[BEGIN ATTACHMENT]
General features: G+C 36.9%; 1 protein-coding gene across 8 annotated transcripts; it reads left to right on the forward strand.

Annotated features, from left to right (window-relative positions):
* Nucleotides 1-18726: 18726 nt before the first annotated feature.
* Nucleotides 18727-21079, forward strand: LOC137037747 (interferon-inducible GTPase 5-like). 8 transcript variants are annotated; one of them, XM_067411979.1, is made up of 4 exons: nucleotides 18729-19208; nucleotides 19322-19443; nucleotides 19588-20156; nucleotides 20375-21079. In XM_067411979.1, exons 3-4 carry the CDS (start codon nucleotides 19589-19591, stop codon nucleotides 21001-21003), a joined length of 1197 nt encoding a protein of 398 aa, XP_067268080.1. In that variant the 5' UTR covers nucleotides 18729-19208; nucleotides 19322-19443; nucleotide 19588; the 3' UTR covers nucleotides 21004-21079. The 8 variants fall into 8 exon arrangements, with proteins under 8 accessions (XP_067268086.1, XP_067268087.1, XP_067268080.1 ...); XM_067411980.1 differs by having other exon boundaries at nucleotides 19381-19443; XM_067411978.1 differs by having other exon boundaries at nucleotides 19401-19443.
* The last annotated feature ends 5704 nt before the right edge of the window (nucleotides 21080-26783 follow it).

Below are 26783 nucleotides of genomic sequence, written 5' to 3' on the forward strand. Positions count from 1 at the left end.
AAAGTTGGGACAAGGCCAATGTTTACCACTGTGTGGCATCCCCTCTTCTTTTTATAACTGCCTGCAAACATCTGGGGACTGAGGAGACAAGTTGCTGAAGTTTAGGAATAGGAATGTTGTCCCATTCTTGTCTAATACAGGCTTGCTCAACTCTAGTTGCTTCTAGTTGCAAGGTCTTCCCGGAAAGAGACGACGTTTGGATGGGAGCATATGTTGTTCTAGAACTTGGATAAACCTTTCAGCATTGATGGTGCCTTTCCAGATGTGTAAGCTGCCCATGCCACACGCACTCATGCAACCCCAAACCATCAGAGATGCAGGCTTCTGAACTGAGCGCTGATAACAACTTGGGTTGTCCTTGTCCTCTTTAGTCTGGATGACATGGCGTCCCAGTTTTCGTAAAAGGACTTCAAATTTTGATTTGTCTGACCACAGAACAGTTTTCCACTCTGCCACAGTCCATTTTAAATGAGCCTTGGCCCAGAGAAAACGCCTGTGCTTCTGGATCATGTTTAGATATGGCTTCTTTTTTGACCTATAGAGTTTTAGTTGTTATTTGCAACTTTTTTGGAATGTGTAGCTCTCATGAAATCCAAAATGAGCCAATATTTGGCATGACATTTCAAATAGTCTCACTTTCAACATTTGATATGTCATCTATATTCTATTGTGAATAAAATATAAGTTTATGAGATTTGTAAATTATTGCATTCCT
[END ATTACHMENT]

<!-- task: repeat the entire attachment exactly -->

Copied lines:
General features: G+C 36.9%; 1 protein-coding gene across 8 annotated transcripts; it reads left to right on the forward strand.

Annotated features, from left to right (window-relative positions):
* Nucleotides 1-18726: 18726 nt before the first annotated feature.
* Nucleotides 18727-21079, forward strand: LOC137037747 (interferon-inducible GTPase 5-like). 8 transcript variants are annotated; one of them, XM_067411979.1, is made up of 4 exons: nucleotides 18729-19208; nucleotides 19322-19443; nucleotides 19588-20156; nucleotides 20375-21079. In XM_067411979.1, exons 3-4 carry the CDS (start codon nucleotides 19589-19591, stop codon nucleotides 21001-21003), a joined length of 1197 nt encoding a protein of 398 aa, XP_067268080.1. In that variant the 5' UTR covers nucleotides 18729-19208; nucleotides 19322-19443; nucleotide 19588; the 3' UTR covers nucleotides 21004-21079. The 8 variants fall into 8 exon arrangements, with proteins under 8 accessions (XP_067268086.1, XP_067268087.1, XP_067268080.1 ...); XM_067411980.1 differs by having other exon boundaries at nucleotides 19381-19443; XM_067411978.1 differs by having other exon boundaries at nucleotides 19401-19443.
* The last annotated feature ends 5704 nt before the right edge of the window (nucleotides 21080-26783 follow it).

Below are 26783 nucleotides of genomic sequence, written 5' to 3' on the forward strand. Positions count from 1 at the left end.
AAAGTTGGGACAAGGCCAATGTTTACCACTGTGTGGCATCCCCTCTTCTTTTTATAACTGCCTGCAAACATCTGGGGACTGAGGAGACAAGTTGCTGAAGTTTAGGAATAGGAATGTTGTCCCATTCTTGTCTAATACAGGCTTGCTCAACTCTAGTTGCTTCTAGTTGCAAGGTCTTCCCGGAAAGAGACGACGTTTGGATGGGAGCATATGTTGTTCTAGAACTTGGATAAACCTTTCAGCATTGATGGTGCCTTTCCAGATGTGTAAGCTGCCCATGCCACACGCACTCATGCAACCCCAAACCATCAGAGATGCAGGCTTCTGAACTGAGCGCTGATAACAACTTGGGTTGTCCTTGTCCTCTTTAGTCTGGATGACATGGCGTCCCAGTTTTCGTAAAAGGACTTCAAATTTTGATTTGTCTGACCACAGAACAGTTTTCCACTCTGCCACAGTCCATTTTAAATGAGCCTTGGCCCAGAGAAAACGCCTGTGCTTCTGGATCATGTTTAGATATGGCTTCTTTTTTGACCTATAGAGTTTTAGTTGTTATTTGCAACTTTTTTGGAATGTGTAGCTCTCATGAAATCCAAAATGAGCCAATATTTGGCATGACATTTCAAATAGTCTCACTTTCAACATTTGATATGTCATCTATATTCTATTGTGAATAAAATATAAGTTTATGAGATTTGTAAATTATTGCATTCCT